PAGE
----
<1>From TCP to RDMA
Traditional data centers typically use Ethernet technology to build multi-hop symmetric network architectures and rely on the TCP/IP protocol stack for transmission. However, TCP/IP network communication gradually becomes inadequate for the demands of high-performance computing due to the following two main limitations:
- Limitation 1: TCP/IP protocol stack introduces tens of microseconds of latency
When receiving/sending packets, the TCP protocol stack requires multiple context switches in the kernel, each of which incurs a latency of approximately 5-10 microseconds. Additionally, there are at least three data copies and protocol encapsulation operations that rely on the CPU, resulting in tens of microseconds of fixed latency caused by the protocol stack alone. This makes the protocol stack latency the most prominent bottleneck in microsecond-level systems such as AI data processing and distributed SSD storage.
- Limitation 2: TCP protocol stack increases server CPU load
In addition to the issue of long fixed latency, TCP/IP networks require the host CPU to participate in multiple memory copies within the protocol stack. As the network scale and bandwidth increase, the CPU scheduling burden for data transmission grows, leading to sustained high CPU loads. Based on industry calculations, transmitting 1 bit of data consumes 1 Hz of CPU frequency. Therefore, when the network bandwidth exceeds 25G (at full load), for the majority of servers, at least half of the CPU capacity must be allocated to data transmission.
To reduce network latency and CPU utilization, RDMA functionality has been introduced on the server side. RDMA is a direct memory access technology that enables data to be transferred directly from one computer's memory to another without involvement from the operating systems, bypassing time-consuming processor operations. This ultimately achieves high bandwidth, low latency, and low resource utilization.
<2>From IB to RoCE
As shown in the diagram below, RDMA's kernel bypass mechanism allows direct data read and write between applications and network cards, bypassing the limitations of TCP/IP and reducing the protocol stack latency to nearly 1 microsecond. Additionally, RDMA's zero-copy mechanism enables the receiving end to directly read data from the sender's memory, greatly reducing CPU burden and improving CPU efficiency. For example, a 40Gbps TCP/IP flow can exhaust all CPU resources in mainstream servers. However, in a 40Gbps scenario using RDMA, CPU utilization drops from 100% to 5%, and network latency decreases from milliseconds to below 10 microseconds.
Currently, there are three options for RDMA network layer protocols: InfiniBand, iWARP (Internet Wide Area RDMA Protocol), and RoCE (RDMA over Converged Ethernet).
- InfiniBand is a network protocol specifically designed for RDMA. It is proposed by the IBTA (InfiniBand Trade Association) and guarantees lossless networking at the hardware level, providing high throughput and low latency. However, InfiniBand switches are proprietary products from specific vendors, using a private protocol. Most existing networks use IP Ethernet, and adopting InfiniBand cannot meet interoperability requirements. The closed architecture also poses vendor lock-in risks for future large-scale elastic expansion of business systems.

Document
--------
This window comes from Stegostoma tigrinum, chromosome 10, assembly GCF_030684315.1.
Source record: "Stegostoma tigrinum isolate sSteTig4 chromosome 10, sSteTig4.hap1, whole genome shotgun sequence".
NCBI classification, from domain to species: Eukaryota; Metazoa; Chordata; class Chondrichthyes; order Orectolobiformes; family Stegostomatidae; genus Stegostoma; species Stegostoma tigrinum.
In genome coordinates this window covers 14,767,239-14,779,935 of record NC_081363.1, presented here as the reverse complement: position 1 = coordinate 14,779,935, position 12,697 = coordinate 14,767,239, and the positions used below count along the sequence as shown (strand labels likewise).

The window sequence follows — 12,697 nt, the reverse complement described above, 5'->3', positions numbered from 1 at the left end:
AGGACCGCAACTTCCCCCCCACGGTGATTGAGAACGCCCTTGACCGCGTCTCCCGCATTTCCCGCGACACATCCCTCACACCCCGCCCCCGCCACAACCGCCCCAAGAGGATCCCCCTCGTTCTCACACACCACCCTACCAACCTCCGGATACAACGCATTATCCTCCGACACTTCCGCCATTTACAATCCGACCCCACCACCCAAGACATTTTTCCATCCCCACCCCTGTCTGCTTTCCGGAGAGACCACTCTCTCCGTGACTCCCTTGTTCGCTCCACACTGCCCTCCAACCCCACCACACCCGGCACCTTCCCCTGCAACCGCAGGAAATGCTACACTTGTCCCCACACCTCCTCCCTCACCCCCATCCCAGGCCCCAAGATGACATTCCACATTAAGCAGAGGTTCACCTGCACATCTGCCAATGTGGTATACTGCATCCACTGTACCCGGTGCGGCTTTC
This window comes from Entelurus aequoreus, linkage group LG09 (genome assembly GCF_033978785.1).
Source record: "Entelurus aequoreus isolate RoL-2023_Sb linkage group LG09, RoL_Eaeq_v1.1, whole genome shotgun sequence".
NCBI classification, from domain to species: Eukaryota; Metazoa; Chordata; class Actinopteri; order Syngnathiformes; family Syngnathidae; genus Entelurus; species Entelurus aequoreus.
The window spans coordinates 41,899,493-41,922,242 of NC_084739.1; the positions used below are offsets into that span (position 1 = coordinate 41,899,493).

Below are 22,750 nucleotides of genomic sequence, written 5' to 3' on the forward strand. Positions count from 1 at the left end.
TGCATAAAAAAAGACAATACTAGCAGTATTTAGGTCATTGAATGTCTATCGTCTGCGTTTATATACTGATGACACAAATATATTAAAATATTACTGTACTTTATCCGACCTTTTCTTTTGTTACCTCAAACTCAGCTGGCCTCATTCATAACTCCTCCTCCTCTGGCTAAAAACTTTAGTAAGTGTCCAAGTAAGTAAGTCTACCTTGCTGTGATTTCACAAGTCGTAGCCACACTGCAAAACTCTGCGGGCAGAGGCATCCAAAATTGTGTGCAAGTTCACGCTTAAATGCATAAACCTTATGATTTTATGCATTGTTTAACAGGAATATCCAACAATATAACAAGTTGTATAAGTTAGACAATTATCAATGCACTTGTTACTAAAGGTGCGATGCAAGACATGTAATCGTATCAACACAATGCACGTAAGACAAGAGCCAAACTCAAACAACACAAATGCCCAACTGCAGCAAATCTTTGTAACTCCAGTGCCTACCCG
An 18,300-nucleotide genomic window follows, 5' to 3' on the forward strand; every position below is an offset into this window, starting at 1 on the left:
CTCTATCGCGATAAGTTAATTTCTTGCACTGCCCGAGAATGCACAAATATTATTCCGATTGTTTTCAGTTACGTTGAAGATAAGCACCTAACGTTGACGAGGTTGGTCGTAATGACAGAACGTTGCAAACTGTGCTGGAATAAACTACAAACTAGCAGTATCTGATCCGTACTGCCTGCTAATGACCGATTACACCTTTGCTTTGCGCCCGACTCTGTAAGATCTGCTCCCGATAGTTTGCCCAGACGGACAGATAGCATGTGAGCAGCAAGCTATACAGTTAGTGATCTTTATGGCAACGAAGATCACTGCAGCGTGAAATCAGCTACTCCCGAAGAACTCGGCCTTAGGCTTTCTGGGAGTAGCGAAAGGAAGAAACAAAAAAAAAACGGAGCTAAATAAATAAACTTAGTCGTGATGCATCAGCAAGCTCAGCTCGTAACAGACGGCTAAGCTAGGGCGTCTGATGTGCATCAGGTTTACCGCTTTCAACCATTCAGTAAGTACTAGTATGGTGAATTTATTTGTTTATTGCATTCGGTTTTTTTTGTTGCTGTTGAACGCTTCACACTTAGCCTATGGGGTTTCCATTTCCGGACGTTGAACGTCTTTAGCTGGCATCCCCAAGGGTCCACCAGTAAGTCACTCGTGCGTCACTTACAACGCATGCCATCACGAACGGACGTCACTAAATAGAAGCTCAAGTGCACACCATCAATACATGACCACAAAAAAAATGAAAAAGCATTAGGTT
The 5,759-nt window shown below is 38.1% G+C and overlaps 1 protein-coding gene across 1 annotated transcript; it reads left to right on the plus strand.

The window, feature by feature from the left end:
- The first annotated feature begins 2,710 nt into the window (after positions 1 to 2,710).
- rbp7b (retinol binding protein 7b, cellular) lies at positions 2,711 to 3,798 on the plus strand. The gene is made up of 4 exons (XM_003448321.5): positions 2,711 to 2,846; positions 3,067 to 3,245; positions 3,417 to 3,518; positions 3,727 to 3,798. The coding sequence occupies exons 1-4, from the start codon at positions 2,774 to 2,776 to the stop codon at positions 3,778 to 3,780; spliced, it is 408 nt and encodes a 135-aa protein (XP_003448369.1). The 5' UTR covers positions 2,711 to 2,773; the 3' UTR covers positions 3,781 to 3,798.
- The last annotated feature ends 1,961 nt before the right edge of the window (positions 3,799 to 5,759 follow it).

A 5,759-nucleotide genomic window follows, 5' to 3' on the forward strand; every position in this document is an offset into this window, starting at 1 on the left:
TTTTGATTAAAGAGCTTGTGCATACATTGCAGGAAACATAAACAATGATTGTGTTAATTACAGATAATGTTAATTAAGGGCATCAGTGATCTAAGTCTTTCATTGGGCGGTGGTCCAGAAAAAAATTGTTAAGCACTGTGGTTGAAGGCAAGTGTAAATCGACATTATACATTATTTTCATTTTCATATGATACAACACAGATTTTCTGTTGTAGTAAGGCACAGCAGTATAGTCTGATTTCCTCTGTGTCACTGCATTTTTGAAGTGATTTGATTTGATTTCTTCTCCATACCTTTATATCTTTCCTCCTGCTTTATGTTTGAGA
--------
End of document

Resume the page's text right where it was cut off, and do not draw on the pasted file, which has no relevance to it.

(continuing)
- iWARP is a network protocol that allows RDMA to be performed over TCP. It requires special network cards that support iWARP and allows RDMA to be used on standard Ethernet switches. However, due to the limitations of the TCP protocol, iWARP loses many advantages of other RDMA protocols in terms of performance.
- RoCE is a network protocol that enables remote memory access over Ethernet. It is also proposed by the IBTA and applies RDMA technology to Ethernet. RoCE also supports RDMA on standard Ethernet switches and only requires special network cards that support RoCE, with no specific requirements on network hardware. Currently, there are two versions of RoCE: RoCEv1, which is a link-layer protocol allowing direct access between any two hosts within the same broadcast domain, and RoCEv2, which is a network-layer protocol that enables routing functionality and allows access between hosts in different broadcast domains using a three-layer approach based on UDP encapsulation. However, due to the sensitivity of RDMA to packet loss and the best-effort nature of traditional Ethernet, lossless Ethernet support is required.
With the growing demands of data centers and high-performance computing, RDMA technology will continue to play an important role as a high-performance, low-latency data transfer technology. Whether choosing InfiniBand technology or RDMA-capable Ethernet technologies, users and vendors need to make choices based on their specific requirements and practical considerations. InfiniBand technology has wide application and a mature ecosystem in the field of supercomputing, while RoCE and iWARP are more suitable for high-performance computing and storage scenarios in Ethernet environments.
As a leading provider of comprehensive optical network solutions, NADDOD is committed to offering innovative, efficient, and reliable products, solutions, and services to its customers. NADDOD's high-performance switches, AOC/DAC/optical modules, and intelligent network cards can provide customers with a complete set of solutions based on InfiniBand and lossless Ethernet (RoCE) to meet different application requirements. NADDOD's solutions help users achieve business acceleration and performance improvement, providing innovative, efficient, and reliable solutions to empower their success in high-performance computing, artificial intelligence, and storage fields. Visit the NADDOD official website for more information!